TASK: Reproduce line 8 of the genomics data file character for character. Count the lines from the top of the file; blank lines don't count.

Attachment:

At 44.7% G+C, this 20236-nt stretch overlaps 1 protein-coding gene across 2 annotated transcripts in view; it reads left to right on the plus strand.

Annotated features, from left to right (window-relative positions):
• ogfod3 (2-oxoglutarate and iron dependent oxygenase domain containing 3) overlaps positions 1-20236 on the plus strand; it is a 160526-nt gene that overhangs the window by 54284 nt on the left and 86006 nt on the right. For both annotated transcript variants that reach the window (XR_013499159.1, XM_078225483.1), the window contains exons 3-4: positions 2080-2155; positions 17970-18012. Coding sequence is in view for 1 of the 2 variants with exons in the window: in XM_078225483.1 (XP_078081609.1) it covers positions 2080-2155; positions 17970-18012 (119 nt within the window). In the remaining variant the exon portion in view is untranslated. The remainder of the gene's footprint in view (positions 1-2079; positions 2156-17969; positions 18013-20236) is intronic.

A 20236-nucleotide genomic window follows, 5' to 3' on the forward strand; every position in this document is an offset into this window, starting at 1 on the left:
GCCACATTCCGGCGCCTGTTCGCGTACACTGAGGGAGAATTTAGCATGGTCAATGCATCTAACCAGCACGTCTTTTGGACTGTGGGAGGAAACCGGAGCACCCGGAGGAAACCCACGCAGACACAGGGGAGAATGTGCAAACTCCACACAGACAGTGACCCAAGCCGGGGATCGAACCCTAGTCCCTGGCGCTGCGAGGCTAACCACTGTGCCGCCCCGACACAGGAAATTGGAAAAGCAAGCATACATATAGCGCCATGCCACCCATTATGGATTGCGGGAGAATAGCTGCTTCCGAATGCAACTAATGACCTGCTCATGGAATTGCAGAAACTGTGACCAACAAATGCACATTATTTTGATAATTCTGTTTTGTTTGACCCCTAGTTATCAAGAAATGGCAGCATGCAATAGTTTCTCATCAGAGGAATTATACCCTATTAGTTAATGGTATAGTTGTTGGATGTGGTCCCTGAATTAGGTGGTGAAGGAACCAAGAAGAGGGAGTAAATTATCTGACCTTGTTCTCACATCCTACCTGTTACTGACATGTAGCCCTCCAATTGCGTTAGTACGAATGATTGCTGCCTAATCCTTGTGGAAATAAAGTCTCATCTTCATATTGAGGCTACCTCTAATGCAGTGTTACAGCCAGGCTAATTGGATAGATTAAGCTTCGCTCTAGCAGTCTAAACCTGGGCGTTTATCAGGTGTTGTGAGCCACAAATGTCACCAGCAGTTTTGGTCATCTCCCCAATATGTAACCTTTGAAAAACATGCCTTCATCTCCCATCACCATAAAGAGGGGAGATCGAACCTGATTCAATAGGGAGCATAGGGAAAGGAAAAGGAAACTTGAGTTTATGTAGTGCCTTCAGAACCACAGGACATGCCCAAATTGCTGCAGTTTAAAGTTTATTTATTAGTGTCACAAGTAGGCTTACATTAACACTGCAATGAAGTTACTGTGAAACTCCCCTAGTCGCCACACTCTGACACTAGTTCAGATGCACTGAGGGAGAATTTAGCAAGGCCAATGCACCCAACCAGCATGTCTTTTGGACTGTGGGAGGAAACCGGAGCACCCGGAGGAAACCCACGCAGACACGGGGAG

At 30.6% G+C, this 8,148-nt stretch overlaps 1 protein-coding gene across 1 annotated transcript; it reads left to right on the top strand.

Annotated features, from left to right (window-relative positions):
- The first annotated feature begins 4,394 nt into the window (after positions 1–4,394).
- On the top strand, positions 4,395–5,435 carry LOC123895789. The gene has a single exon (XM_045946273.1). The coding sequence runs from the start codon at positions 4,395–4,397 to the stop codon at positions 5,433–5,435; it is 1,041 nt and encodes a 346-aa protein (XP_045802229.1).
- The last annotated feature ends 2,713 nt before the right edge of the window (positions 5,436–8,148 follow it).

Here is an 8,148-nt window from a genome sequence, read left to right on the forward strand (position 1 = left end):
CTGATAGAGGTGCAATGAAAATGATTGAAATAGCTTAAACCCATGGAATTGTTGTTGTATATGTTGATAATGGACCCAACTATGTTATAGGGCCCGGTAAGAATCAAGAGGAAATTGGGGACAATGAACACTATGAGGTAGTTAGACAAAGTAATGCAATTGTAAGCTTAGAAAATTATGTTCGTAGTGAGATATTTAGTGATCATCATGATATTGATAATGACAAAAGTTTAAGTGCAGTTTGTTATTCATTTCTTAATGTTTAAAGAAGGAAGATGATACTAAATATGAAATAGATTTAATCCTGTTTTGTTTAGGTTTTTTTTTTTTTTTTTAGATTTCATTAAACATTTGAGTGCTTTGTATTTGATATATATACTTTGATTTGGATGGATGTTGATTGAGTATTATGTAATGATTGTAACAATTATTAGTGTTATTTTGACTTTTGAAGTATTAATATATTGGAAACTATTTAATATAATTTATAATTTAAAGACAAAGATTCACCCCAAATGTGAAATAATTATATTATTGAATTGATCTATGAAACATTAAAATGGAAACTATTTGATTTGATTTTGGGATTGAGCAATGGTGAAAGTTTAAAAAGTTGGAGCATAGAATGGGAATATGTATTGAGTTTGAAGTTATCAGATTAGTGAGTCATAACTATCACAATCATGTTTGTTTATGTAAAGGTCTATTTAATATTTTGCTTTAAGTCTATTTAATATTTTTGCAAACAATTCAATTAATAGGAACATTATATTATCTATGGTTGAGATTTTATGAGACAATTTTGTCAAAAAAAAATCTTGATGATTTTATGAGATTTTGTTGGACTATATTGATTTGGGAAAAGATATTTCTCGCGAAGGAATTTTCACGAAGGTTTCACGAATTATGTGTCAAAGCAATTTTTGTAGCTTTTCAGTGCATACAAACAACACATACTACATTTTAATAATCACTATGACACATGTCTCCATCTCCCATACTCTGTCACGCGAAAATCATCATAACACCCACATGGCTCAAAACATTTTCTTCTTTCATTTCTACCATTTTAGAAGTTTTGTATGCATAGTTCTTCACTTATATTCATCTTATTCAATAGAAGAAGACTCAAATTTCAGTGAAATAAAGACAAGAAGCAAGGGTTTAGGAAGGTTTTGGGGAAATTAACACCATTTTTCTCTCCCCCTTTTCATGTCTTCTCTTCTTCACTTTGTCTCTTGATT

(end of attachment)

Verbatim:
- The first annotated feature begins 4,394 nt into the window (after positions 1–4,394).